Blesser Breakers Wins D-Prize

If you had $15K, how would you fight poverty?

If you ask Wabei Saboi, MIB’22, Ashira Pelt, F’23, and Daniel Kibet, MIB’23, their answer is to start a new social venture ‘Blesser Breakers’ as the 2022 winners of The Fletcher D-Prize competition. The trio receives $15,000 to launch a summer pilot aimed at reducing the sexual exploitation of teenage girls in Zambia, helping them to avoid risky sexual behavior that leads to HIV, STD’s, and unwanted pregnancy. Ultimately, eradicating these outcomes raises a young Zambian girl’s chance out of poverty.

They named their social enterprise Blesser Breakers because ‘Blessers’ are Sugar Daddies—older men who give money and gifts to girls in exchange for sexual favors. Wabei, who is originally from Zambia, noted that the subject is taboo and rarely spoken about in her country and that is just one of the obstacles they hope their venture will overcome.

“When we first launched the Fletcher D-Prize in 2014, we sent Fletcher’s most innovative and intrepid solutions distributors to Burkina Faso. It is wonderful to now send off a team to the other side of the continent – to Zambia,” said Bhaskar Chakravorti, Dean of Global Business. “Wabei, Ashira, and Daniel represent our very best; and they have taken on the really wicked – in the original sense of the word – problem of sexual exploitation of girls. If they can get traction in Zambia, hopefully, they can take their idea elsewhere, because, sadly, the problem needs to be rooted out in too many places around the world. We are so proud of this team.”

The Fletcher D-Prize, housed in The Institute for Business in the Global Context, seeds new ventures that distributeproven poverty interventions.Instead of spending resources inventing a new product, ventures like Blesser Breakers distribute solutions that already exist and are proven to reduce poverty.

Wabei and Ashira met in Professor Alnoor Ebrahim’s Leadership: Building Teams, Organizations, & Shaping Your Path class and were drawn to address the Sugar Daddy health challenge, one of the 20 poverty solution challenges in need of distribution in the Fletcher D-Prize (the ‘d’ stands for distribution). Both students are passionate about helping young women and working to improve public health and reduce poverty in Africa. So they decided to start a poverty-busting venture. Wabei was also drawn to become an entrepreneur because it allows her to help girls from her country.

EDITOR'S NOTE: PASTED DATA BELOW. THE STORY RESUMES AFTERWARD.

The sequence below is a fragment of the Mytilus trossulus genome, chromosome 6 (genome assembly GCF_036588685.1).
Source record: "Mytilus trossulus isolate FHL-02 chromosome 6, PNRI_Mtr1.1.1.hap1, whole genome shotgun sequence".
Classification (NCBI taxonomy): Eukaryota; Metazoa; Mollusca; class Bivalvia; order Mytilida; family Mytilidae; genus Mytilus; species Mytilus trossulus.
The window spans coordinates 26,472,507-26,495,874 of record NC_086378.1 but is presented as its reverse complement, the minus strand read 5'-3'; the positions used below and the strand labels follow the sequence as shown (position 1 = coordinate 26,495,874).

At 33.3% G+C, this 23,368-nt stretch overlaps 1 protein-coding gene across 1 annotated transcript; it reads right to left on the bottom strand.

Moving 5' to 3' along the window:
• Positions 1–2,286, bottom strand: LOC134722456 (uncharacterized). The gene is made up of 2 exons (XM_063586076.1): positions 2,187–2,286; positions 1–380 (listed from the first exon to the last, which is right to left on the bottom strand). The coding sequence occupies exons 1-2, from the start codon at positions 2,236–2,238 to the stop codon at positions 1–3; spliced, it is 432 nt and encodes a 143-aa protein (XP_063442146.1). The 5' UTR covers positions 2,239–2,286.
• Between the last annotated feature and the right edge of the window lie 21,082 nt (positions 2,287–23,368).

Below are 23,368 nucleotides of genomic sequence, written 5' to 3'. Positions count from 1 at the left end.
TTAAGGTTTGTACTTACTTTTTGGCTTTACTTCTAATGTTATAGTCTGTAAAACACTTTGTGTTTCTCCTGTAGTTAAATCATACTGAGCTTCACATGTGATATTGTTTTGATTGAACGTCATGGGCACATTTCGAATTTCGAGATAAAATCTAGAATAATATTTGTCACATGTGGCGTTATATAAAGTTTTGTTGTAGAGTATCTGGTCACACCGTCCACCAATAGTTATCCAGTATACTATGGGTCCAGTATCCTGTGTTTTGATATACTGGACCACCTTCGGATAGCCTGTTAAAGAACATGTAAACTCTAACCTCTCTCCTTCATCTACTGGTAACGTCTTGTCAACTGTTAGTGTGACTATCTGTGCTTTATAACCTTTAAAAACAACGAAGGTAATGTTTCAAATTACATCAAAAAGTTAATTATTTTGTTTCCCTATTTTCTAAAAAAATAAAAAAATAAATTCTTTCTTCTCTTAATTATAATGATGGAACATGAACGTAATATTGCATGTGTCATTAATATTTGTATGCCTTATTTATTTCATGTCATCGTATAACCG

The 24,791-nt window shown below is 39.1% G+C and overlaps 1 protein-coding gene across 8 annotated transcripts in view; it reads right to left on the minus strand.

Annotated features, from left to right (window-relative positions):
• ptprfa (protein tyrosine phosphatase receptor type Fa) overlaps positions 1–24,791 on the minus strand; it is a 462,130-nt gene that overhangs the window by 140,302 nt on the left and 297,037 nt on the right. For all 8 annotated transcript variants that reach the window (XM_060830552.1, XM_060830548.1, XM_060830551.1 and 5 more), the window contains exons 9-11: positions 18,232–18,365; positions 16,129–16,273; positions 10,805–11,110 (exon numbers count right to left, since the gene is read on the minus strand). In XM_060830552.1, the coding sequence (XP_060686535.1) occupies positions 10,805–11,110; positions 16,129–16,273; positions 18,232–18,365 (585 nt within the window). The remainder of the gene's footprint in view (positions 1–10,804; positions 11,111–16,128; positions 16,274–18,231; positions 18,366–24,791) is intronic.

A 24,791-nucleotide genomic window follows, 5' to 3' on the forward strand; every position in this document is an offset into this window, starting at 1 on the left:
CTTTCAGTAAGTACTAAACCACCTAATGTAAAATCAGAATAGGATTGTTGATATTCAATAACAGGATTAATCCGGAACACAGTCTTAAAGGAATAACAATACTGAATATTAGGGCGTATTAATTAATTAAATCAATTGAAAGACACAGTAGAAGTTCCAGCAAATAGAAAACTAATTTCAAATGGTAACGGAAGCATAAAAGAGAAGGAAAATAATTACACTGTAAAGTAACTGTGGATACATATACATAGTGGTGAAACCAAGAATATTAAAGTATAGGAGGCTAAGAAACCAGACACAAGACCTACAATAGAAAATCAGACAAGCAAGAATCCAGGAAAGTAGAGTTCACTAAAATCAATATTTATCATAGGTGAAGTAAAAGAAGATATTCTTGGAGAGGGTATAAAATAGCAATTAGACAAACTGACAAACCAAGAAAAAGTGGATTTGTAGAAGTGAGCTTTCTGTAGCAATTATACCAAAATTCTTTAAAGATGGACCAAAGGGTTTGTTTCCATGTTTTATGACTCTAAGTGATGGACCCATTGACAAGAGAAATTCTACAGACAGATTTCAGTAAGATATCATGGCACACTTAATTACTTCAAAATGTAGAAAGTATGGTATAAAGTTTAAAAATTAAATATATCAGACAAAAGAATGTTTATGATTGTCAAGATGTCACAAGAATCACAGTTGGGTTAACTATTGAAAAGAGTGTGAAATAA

“I’m interested in working in community-based solutions having worked on similar initiatives while living in Tampa Bay, Florida. I love program design and projects that are people-centered and inspire others. Building this venture involves helping kids and that’s another reason I was drawn to it,” Ashira said.

Daniel chose to work with the two, due to his interest in entrepreneurship, public health, and helping advance equity for women in Africa—because girls in Kenya, where Daniel is originally from, often become prey to Sugar Daddies similar to the young girls in Zambia.

Daniel wearing a gray sweater, Ashira in a gold dress and Wabei in a yellow dress
(L-R) Daniel Kibet, Ashira Pelt, Wabei Saboi

The three began working in September and spent many hours meeting together, discussing strategies, and reaching out to partners in Zambia and the US for guidance. The team also garnered helpful advice from Fletcher entrepreneurship coaches in residence Marilyn Davison and Professor Rocky Weitz who told them one of their challenges might be convincing locals in Zambia of the importance of the project and how it could help with poverty issues going forward.

“We looked at each other’s strengths and then began to lay out the groundwork. We needed to create a business model that would work in Zambia and elsewhere. We knew we would have to create a safe space for the girls to have these discussions,” Daniel said.

The three will go to Zambia at the end of May to deliver their three-part intervention curriculum to help girls in grades 8-12. Blesser Breakers, which will be first piloted at Wabei’s former school, aims to reduce and eventually eliminate cross-generational sexual relationships.

“Our goal is to reach 1,000 students during the three-month pilot. We would like to connect with 5,000 students by the end of the first year, and 15,000 students by the end of the second year,” Wabei said. Adding, “We hope to reach a wider community through social media posts, and we want to normalize these types of conversations and discussions going forward.”

The conversations with young female students will start with a short, animated video screening or a comic book reading when technology is not available, followed by a facilitated discussion. Blesser Breakers aims to educate and empower girls to comfortably say ‘No’ to unwanted advances from older men after the pilot. They also expect the conversations will resonate with young boys as well—in an effort to eradicate this problem in future generations.

“Our goal is to create a model that works for girls (and boys), hiring local facilitators who look like the girls to scale the venture. These are pain points in the community ⸺to teach the girls how to say ‘No’,” Daniel said. “We’re all passionate about women’s rights and that’s why we are pursuing this.”

“We are confident in our strategy and that we can make a change in Zambia and other countries that face this problem. But we are also humble,” Ashira said. “At Fletcher, we learned to see problems and solutions through a business and entrepreneurial lens and that’s been it’s been extremely helpful while working on this venture.”

Wabei added, “We are a great team and worked well together. It was exciting to build this social enterprise with Daniel and Ashira. We are honored to have won.”

–Sarah Foote